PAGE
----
JACKSONVILLE, Fla. – It took one collision on the basketball court to let Daryl Walker know that he was playing the wrong sport.
He’s been playing the one that he’s been comfortable with ever since, and it continues to take Walker places.
The next stop for Walker, 39, in the sport of goalball will take him to the Paralympics in Tokyo this fall as a member of Team USA. This will be Walker’s third trip to the Games. His team opens play Aug. 26 against Brazil.
The Florida School for the Deaf and the Blind graduate has albinism, a genetic condition “that reduces the amount of melanin pigment formed in the skin, hair and/or eyes,” according to the National Organization for Albinism and Hypopigmentation.
Eye problems due to pigmentation loss in the eyes can cause eye problems and light sensitivity. That leads to photophobia, which is a fear of or an extreme sensitivity to light.
With goalball, that photophobia goes away.
Athletes slip on blackout shades or goggles that makes everything dark. The sound of the bells inside the ball make noise when it moves and athletes respond to the sound and try and block the ball from reaching the goal.
“So I’m just like, what am I going to do, I really want to do some athletic stuff like that. And that’s when, like I said, goalball, it’s indoors, no sunscreen required, dark-out eye shades, photophobia doesn’t exist, boom, perfect, found my sport, based upon my albinism.”
Goalball was never supposed to be Walker’s sport. Basketball was.
Walker grew up with a basketball hoop in his front yard and got in as much of the sport as he could. He was involved in other sports, too, like cross country and taekwondo, but basketball was always Walker’s first love.
“It wasn’t until like my senior year that I had to accept that basketball wasn’t going to be for me,” Walker said. “… I don’t use a cane, I don’t use a seeing eye dog, you know, sure it’s limited, but I still got the game I still got the physicality, I can do this.”
Walker said during a basketball game in his senior year at FSDB, he was in mid-stride when he ran into an opponent and sent him flying on the court. The impact was enough for Walker to scrutinize his future playing that sport. He was worried about another collision and the possibility that someone could get hurt.
“At that moment, I was just kind of like, I probably should not be playing basketball right now,” he said. “This is just getting more and more dangerous. And ever since that point I’ve been super paranoid that something like that could happen again, if not worse.”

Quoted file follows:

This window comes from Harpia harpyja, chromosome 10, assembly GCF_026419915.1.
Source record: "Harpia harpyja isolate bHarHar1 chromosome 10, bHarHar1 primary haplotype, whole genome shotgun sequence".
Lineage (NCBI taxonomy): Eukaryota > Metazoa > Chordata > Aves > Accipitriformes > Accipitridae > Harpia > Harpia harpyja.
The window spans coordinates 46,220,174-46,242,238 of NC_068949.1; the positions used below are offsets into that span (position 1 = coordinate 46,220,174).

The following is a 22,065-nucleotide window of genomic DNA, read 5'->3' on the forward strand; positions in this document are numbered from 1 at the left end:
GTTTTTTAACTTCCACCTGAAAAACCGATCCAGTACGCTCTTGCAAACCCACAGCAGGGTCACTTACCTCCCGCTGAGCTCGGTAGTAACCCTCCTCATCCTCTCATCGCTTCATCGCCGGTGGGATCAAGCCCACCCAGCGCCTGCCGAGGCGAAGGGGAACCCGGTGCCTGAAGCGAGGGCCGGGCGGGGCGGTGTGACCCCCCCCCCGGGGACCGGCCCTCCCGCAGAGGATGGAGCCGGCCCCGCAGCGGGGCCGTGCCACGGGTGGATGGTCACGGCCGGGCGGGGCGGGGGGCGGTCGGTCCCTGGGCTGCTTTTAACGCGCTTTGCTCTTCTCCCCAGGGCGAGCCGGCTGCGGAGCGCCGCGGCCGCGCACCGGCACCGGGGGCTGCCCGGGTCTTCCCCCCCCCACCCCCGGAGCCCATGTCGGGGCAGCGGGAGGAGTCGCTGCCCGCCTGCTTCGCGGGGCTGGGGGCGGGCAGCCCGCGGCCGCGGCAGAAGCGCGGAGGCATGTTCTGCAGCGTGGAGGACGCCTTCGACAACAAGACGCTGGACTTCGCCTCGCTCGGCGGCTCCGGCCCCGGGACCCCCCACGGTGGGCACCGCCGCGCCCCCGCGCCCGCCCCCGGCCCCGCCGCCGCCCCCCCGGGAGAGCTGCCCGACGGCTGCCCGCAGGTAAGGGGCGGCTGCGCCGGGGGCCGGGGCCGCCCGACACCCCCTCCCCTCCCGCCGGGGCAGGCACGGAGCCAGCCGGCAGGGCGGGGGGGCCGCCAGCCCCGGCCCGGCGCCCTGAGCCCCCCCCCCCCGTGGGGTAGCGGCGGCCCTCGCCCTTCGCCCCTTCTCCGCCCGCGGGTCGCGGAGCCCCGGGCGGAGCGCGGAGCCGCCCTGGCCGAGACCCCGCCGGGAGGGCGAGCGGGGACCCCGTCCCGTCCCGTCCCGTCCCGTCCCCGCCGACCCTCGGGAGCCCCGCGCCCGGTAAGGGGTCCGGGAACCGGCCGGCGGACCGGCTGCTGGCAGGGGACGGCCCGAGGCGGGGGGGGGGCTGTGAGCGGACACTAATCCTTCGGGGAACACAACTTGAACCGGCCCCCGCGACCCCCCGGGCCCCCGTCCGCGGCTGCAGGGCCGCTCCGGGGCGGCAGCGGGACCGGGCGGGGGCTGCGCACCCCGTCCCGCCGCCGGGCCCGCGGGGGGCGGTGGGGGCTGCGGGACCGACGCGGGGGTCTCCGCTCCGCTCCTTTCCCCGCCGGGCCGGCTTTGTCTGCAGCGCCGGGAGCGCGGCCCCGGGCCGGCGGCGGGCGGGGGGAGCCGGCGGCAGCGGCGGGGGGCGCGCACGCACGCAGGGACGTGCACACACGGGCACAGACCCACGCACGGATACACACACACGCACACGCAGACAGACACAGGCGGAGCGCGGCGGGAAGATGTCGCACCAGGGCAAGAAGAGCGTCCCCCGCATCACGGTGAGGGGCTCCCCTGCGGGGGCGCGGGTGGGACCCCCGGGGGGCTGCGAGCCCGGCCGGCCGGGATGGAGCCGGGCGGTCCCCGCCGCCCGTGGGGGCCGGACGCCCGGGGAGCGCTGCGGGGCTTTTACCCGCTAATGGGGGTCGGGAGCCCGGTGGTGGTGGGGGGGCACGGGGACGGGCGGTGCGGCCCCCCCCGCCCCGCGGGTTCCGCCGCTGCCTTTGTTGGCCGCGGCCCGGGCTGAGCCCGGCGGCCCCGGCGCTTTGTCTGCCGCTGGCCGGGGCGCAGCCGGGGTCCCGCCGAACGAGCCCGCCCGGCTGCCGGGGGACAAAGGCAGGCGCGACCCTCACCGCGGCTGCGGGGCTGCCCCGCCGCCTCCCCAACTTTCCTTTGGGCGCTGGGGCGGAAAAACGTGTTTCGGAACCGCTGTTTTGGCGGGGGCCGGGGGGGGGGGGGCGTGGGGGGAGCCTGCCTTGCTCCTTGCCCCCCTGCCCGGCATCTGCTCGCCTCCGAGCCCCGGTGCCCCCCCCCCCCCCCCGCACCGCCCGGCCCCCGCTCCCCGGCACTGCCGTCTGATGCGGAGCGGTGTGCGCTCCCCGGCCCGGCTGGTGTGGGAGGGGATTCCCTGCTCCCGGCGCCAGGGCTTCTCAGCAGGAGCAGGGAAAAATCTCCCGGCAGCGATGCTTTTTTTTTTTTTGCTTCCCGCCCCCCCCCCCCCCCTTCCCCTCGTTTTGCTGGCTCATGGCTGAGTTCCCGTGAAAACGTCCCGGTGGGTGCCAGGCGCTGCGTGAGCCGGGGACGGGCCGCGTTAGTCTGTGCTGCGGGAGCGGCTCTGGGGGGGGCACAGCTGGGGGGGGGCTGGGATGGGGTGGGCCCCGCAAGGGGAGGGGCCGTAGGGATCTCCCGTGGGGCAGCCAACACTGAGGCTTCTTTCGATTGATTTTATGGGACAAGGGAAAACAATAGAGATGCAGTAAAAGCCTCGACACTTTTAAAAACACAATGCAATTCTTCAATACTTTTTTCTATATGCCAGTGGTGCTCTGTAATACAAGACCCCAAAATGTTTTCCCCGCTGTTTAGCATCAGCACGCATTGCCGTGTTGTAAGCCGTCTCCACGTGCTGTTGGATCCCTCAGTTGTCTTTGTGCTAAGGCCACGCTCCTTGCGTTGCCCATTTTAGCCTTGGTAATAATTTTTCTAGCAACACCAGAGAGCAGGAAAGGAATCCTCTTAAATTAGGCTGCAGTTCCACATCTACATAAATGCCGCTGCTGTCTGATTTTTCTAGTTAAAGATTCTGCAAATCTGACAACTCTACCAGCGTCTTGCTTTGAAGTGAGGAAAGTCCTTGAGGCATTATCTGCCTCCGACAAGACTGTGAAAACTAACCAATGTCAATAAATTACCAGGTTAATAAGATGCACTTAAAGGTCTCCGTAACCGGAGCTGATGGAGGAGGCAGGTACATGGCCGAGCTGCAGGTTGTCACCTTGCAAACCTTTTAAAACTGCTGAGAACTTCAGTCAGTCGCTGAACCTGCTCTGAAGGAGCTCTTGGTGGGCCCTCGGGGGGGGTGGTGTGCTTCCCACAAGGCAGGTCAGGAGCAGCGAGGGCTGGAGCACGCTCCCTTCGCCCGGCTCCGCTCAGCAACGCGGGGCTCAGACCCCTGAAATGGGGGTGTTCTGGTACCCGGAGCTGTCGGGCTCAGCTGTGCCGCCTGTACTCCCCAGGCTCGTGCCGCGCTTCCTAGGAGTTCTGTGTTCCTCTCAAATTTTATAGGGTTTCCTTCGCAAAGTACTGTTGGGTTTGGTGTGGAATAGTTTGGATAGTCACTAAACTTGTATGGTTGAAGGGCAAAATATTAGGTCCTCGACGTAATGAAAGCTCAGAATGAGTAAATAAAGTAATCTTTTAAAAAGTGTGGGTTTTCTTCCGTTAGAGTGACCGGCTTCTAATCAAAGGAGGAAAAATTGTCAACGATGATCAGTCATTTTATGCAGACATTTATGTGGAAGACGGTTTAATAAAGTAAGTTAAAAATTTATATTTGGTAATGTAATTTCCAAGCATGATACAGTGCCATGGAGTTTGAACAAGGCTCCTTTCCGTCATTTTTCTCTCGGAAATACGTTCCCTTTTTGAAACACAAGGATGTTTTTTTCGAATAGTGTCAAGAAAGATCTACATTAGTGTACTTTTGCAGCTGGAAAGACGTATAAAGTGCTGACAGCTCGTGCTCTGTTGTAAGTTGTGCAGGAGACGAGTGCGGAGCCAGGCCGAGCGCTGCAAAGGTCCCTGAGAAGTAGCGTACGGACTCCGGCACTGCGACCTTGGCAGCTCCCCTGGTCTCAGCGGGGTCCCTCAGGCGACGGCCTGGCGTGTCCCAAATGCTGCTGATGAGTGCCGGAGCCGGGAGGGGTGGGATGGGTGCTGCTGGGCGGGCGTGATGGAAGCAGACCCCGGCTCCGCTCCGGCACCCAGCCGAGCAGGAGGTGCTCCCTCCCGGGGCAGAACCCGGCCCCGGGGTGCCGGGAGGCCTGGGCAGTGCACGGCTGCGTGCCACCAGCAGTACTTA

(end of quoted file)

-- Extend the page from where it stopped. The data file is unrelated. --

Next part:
Walker knew of goalball from his time at FSDB. The sport is huge in the blind community and at the school itself. Former FSDB teacher Tom Parrigin made goalball a priority at the school and served as the Paralympics national coach five times.
Walker said that he thought the sport was odd when he was first introduced to it in the mid-1990s but still dabbled in it. After he graduated, a former FSDB athlete, Eddie Munro, got in touch with Walker and asked him to consider joining him on a Florida goalball team. Walker gave that a shot and it led to Parrigin asking him to try out for the national team in early 2003.
Walker said that he picked up quite a bit from that national tryout and dedicated himself to working on getting better at it. Five months after that audition, Walker was selected to the national team.
Walker went to the Paralympics in Beijing in 2008 and then won a silver in the 2016 Games in Rio. He said that this year’s team is special.
“The times in the past were good, they had their moments and they did a lot of good in a lot of different ways and stuff like that. This is like the first team now that I’ve been on with goalball, but also been on, period, that I feel like you know it’s a family, it’s a strong support system,” Walker said. “The team that we have is very athletic, very explosive. Group of guys with great personalities and whatnot, on and off the court, and we just gel, we just gel really well.”